KUALA LUMPUR (Oct 16): Mah Sing Group Bhd jumped as much as 28% this morning amid optimism that the property developer’s venture into rubber glove production will give a fresh income source.
Investment analysts who track the stock anticipate rubber glove production to contribute RM100 million to RM230 million in net earnings a year. Mah Sing’s valuation has been lifted as analysts are valuing the group based on the existing rubber makers’ premium valuations.
As at 11.15am, the property stock had soared 21.5% or almost 30% to 94 sen. Trading volume swelled to 409.24 million shares, making it the most actively traded counter on Bursa Malaysia in the morning session.
Among the optimistic ones, RHB Research Institute raised its target price (TP) for Mah Sing to RM1.28 from 91 sen, while MIDF Research revised its TP to RM1.10 from 82 sen previously.
RHB analyst Loong Kok Wen said the rubber glove business would add resilience to Mah Sing’s cyclical earnings from property development.
“Earnings for next year will likely see a quantum leap as earnings from the glove business start to kick in,” said Loong, raising her earnings forecasts for the financial year ending Dec 31, 2021 (FY21) and FY22 by 56% and 126% respectively.
“Based on management’s guidance of ASPs (average selling prices) of US$80 (RM332.48)-US$160 and cost of US$25-US$27/box of 1,000 pieces, we estimate its FY21-22 net earnings to be topped up by roughly RM100 million and RM230 million [respectively], contributing 37%-56% of the group’s total earnings,” Loong wrote in a note today.
Loong expects Mah Sing to earn net profit of RM274 million for FY21 and RM415 million for FY22, translating into earnings per share (EPS) of 11 sen for FY21 and 16 sen for FY22.
For valuation, she used Rubberex Corp (M) Bhd as the yardstick given the two’s similar production capacities. Loong valued Mah Sing’s rubber glove business at a price-earnings ratio (PER) of 15 times.
Meanwhile, MIDF Research analyst Jessica Low Jze Tieng commented that the venture into glove manufacturing could attract glove bulls to Mah Sing as the group’s current valuation is “undemanding by trading at a PER of five times FY21 EPS, compared with higher valuations of bigger glove makers.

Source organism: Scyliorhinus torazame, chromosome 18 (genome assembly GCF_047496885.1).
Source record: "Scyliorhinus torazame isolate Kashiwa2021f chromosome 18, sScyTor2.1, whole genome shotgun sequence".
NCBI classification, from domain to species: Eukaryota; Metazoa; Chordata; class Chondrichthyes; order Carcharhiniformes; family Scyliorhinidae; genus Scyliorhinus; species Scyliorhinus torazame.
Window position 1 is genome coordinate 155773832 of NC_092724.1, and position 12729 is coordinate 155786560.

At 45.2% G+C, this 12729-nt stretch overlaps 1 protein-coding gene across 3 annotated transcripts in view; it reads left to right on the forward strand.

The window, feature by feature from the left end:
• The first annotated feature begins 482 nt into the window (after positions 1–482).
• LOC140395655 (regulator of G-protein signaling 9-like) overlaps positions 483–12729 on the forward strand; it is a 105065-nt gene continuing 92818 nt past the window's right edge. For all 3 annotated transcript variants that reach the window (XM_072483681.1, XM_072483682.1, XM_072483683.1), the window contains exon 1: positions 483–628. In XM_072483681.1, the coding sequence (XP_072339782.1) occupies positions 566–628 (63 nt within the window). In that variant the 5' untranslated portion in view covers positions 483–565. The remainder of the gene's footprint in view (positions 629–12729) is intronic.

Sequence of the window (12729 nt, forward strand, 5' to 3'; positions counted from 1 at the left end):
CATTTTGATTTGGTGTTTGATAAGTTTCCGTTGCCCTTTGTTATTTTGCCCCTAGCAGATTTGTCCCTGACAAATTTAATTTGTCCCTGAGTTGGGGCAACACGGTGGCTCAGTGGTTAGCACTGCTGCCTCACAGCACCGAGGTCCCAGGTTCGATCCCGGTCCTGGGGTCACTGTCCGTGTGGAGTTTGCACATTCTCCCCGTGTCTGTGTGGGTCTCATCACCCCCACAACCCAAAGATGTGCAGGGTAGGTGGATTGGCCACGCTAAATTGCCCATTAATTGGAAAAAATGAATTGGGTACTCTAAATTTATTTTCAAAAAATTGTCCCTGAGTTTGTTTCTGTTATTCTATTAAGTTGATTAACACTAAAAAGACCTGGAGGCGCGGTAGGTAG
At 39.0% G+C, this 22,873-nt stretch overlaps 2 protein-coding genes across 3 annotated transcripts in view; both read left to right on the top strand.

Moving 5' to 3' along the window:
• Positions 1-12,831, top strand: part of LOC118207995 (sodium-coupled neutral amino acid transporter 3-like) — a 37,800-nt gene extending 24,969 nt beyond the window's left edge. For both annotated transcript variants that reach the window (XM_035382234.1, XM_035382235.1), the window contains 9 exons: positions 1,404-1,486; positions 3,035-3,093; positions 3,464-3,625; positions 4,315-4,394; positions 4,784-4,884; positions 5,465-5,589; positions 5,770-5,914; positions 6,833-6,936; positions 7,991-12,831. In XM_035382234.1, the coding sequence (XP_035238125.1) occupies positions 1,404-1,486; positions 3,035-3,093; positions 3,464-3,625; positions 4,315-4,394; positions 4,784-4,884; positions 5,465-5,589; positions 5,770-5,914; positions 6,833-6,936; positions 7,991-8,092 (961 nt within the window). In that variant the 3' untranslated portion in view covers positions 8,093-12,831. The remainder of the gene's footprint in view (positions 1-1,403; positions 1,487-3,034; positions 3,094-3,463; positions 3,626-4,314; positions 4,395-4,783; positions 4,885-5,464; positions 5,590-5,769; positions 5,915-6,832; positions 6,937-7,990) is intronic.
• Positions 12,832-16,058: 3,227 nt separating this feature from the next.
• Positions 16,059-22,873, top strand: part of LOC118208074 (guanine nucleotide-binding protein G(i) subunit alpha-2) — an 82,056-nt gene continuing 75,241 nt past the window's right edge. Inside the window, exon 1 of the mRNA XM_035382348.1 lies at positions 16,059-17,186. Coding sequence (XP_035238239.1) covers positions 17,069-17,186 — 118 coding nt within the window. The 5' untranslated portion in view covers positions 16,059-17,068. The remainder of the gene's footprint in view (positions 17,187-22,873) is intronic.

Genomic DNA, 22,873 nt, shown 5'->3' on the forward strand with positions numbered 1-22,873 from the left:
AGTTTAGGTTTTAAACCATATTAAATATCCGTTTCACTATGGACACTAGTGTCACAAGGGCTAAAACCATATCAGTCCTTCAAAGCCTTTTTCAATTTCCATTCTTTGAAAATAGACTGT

Low anticipated the earnings contribution from glove manufacturing to “more than double” Mah Sing’s earnings for FY21 as the group targets to sell gloves at a spot order price which is much higher than the contractual price.
“We estimate glove manufacturing to contribute earnings of more than RM150 million for FY21 based on a conservative spot order price of US$60/1,000 pieces against the current spot order price of US$80-US$160 per 1,000 pieces,” Low wrote in her note.
She bumped up her FY21 earnings forecast by 152% to RM266.5 million after inputting the earnings contribution from glove manufacturing and EPS of 13.2 sen.
Low said MIDF had revised its TP for Mah Sing to RM1.10 from 82 sen as it changed its valuation method to sum-of-the-parts (SOTP)-based from realisable net asset value (RNAV) to better reflect the value of Mah Sing with significant contributions from its property and glove segments.
Meanwhile, Hong Leong Investment Bank (HLIB) Research analyst Andrew Lim Ken-Wern concurred that the proposed diversification would enable Mah Sing to take advantage of the glove business with positive long-term industry prospects and additional demand from the Covid-19 outbreak.
Ideally, Lim said the group would be able to tap into its expertise in the regional plastic business in order to synergise with this potential venture.
However, Lim did not revise his earnings forecasts, keeping his TP at 85 sen based on an unchanged discount of 60% to RNAV of RM2.14.
“We keep our forecasts unchanged for now, pending further solidification of the plans. We note a potential upside to our FY21-22 earnings forecasts,” he said.
“Our ‘buy’ call is premised on commendable take-up of its recent launches and its cover ratio of 1.1 times to provide earnings visibility, coupled with positive sentiment associated with its foray into gloves.
“We see value in the stock as it is priced at a P/B (price-to-book value) valuation of 0.5 times (-2 standard deviation [SD] of its five-year mean) and lower than its GFC (global financial crisis) trough of 0.68 times,” he added.